THE PRESIDENT'S MAN by Nicholas Guild


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What if a ""sleeper"" Soviet agent rose to some position of free-world power--even to the White House? That's a familiar suspense premise (it's a piece of Ludlum's Parsifal Mosaic, below); and Guild, author of the fine The Summer Soldier and two weaker sequels, gives it an industrious run-through in this cleanly written but farfetched and ill-constructed thriller. Unwisely, the novel begins by revealing--in a prologue--that CIA director Frank Austen has gotten evidence of some secret evil concerning President Simon Faircliff (Austen's boss, mentor, and father-in-law). So there's not much mystery or tension as the story then becomes a book-length flashback about the rise of politician Faircliff. . . and about Austen's growing suspicions. Their alliance begins in California, when ex-spy Austen helps heroic-seeming Congressman Faircliff to become Senator Faircliff with some semi-dirty work: Austen becomes Faircliff's ruthless troubleshooter and marries his daughter Dottle. But Dottle soon expresses some weird ideas about her father (did he somehow murder her mother?). And though Austen is at first highly skeptical, he begins to share some of Dottie's uneasiness--when Faircliff takes on slimy Howard Diederich as top aide, when Faircliff's toughest presidential-primary rivals meet with sudden deaths, when Austen himself is nearly bumped off. Still, it's only after Faircliff becomes president that Austen, now CIA chief, gets genuinely suspicious. Why is an old Russian defector suddenly the target of assassination attempts? How did Pres. Faircliff get the inside info to become the hero of a confrontation with the USSR? (""It was the Cuban missile crisis all over again."") Could it be that Diederich and/or Faircliff are part of a long-ago Soviet plot to replace a number of promising (orphaned) US youths with Soviet impostors Yes, indeed--but since that secret is so relentlessly hinted at all through the novel, there's little excitement as Austen finally locates the damning evidence and faces the sleeper-President in a showdown. Too slow, obvious, and linear, then--it's easy to imagine how a Le CarrÉ might alluringly re-structure the raw material here--but the scene-by-scene writing is strong and unpretentious, with lots of grimly readable fatalities along the way.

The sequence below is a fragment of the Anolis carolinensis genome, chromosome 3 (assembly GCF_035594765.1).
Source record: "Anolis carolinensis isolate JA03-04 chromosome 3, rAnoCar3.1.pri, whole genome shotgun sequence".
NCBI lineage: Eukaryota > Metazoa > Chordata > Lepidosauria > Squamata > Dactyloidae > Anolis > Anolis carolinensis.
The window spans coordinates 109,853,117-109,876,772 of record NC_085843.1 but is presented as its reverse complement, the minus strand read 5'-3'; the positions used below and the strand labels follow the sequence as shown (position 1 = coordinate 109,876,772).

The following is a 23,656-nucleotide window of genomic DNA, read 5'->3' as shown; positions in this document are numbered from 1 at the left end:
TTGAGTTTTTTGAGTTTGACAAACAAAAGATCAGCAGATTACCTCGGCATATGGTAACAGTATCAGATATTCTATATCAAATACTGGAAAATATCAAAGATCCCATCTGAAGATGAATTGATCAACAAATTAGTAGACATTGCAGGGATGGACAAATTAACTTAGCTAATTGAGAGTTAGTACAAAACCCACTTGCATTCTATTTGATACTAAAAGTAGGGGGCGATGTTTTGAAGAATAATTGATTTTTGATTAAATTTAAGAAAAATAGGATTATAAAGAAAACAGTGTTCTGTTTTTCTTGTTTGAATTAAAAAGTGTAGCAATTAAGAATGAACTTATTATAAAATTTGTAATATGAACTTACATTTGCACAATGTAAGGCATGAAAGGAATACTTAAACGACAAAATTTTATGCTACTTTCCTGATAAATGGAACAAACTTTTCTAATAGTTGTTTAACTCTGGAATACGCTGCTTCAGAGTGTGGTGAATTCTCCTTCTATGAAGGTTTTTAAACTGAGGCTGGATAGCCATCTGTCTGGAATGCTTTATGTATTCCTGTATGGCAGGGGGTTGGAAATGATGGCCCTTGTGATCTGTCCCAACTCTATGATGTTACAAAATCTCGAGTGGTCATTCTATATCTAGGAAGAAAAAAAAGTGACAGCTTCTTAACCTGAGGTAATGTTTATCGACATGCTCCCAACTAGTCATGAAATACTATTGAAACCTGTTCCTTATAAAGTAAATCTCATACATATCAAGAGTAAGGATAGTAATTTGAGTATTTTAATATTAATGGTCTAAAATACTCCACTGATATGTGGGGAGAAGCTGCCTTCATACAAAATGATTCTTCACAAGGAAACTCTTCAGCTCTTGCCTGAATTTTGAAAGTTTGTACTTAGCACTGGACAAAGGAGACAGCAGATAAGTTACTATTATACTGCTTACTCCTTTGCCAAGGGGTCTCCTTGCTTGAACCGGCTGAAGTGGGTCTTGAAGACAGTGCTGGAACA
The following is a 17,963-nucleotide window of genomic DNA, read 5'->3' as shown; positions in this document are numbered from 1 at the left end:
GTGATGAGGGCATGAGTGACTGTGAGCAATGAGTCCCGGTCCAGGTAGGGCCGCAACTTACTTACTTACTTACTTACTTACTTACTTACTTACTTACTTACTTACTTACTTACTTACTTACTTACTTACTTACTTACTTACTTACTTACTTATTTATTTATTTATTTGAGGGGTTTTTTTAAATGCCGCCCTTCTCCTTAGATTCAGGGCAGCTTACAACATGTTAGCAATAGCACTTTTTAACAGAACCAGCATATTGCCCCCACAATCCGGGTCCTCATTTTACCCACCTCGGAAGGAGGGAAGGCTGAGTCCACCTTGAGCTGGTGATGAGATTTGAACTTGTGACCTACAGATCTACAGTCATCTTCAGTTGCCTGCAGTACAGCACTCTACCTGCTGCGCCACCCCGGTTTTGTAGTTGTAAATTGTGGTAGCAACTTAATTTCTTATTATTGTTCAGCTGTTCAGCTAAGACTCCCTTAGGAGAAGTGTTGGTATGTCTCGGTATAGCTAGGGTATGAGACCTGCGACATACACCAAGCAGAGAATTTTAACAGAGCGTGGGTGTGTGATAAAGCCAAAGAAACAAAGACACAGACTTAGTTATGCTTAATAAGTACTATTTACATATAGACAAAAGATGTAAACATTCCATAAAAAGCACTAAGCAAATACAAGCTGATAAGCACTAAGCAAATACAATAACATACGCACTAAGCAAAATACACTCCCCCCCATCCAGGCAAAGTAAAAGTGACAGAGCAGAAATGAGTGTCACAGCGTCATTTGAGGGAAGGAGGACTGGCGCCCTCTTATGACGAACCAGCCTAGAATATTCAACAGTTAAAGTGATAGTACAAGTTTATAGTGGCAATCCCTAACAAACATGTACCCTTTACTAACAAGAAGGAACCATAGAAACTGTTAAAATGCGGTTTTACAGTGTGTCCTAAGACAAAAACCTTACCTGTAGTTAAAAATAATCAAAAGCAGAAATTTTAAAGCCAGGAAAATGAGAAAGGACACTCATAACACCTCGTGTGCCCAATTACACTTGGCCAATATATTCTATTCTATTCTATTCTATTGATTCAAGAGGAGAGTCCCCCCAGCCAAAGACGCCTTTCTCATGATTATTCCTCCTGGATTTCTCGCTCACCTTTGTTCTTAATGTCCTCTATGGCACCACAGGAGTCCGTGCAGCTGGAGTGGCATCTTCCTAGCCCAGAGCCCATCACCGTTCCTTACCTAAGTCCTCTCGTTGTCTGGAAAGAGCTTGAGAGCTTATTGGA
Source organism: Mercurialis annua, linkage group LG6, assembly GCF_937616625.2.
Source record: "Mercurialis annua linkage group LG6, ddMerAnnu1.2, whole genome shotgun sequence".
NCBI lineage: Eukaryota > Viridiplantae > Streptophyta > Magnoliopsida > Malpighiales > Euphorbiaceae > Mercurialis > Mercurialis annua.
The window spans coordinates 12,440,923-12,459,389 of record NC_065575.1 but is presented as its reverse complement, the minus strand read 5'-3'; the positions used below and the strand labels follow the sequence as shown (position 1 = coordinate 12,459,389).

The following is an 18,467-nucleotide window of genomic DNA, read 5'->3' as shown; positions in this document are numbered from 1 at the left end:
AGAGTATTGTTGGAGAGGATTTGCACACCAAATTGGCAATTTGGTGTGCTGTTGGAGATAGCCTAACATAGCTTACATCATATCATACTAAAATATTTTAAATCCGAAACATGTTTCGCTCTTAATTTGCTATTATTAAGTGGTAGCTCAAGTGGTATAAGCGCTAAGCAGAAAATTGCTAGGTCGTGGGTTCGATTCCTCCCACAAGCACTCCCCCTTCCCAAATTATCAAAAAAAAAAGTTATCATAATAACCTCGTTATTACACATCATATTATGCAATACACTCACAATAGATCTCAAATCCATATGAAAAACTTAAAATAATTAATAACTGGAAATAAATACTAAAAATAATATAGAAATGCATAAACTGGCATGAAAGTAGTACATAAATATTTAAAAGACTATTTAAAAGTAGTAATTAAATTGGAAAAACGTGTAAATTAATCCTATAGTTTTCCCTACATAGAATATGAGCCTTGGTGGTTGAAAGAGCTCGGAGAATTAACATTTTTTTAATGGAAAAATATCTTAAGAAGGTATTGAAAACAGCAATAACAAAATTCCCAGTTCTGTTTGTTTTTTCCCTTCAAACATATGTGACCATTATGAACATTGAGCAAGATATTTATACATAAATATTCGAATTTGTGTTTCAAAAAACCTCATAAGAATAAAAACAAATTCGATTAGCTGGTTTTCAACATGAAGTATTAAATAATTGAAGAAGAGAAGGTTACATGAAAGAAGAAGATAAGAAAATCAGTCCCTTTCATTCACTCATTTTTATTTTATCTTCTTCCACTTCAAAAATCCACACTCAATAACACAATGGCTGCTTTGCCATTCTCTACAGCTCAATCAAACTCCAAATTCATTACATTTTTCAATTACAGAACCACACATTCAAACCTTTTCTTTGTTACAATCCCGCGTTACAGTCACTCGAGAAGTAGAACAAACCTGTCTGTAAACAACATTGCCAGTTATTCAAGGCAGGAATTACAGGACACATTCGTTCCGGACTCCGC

Pub Date: March 19th, 1982
Publisher: St. Martin's